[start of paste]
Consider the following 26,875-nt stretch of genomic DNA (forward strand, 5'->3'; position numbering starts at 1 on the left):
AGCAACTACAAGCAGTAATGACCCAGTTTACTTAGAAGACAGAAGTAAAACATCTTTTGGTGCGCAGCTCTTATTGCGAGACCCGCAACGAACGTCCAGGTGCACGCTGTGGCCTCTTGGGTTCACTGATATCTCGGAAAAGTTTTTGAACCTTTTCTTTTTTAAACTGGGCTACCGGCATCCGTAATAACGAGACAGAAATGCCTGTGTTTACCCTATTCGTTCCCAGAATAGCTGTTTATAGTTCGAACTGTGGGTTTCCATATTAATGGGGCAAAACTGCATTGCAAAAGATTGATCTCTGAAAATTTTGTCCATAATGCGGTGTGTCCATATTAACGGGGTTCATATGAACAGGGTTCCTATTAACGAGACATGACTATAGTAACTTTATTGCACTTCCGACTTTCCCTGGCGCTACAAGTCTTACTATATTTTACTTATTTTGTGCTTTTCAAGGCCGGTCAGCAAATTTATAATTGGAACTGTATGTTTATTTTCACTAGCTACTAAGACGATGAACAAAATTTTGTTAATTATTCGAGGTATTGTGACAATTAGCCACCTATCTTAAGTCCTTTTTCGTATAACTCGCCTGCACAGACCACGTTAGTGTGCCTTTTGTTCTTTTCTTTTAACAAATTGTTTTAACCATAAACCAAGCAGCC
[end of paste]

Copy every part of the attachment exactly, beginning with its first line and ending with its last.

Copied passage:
Consider the following 26,875-nt stretch of genomic DNA (forward strand, 5'->3'; position numbering starts at 1 on the left):
AGCAACTACAAGCAGTAATGACCCAGTTTACTTAGAAGACAGAAGTAAAACATCTTTTGGTGCGCAGCTCTTATTGCGAGACCCGCAACGAACGTCCAGGTGCACGCTGTGGCCTCTTGGGTTCACTGATATCTCGGAAAAGTTTTTGAACCTTTTCTTTTTTAAACTGGGCTACCGGCATCCGTAATAACGAGACAGAAATGCCTGTGTTTACCCTATTCGTTCCCAGAATAGCTGTTTATAGTTCGAACTGTGGGTTTCCATATTAATGGGGCAAAACTGCATTGCAAAAGATTGATCTCTGAAAATTTTGTCCATAATGCGGTGTGTCCATATTAACGGGGTTCATATGAACAGGGTTCCTATTAACGAGACATGACTATAGTAACTTTATTGCACTTCCGACTTTCCCTGGCGCTACAAGTCTTACTATATTTTACTTATTTTGTGCTTTTCAAGGCCGGTCAGCAAATTTATAATTGGAACTGTATGTTTATTTTCACTAGCTACTAAGACGATGAACAAAATTTTGTTAATTATTCGAGGTATTGTGACAATTAGCCACCTATCTTAAGTCCTTTTTCGTATAACTCGCCTGCACAGACCACGTTAGTGTGCCTTTTGTTCTTTTCTTTTAACAAATTGTTTTAACCATAAACCAAGCAGCC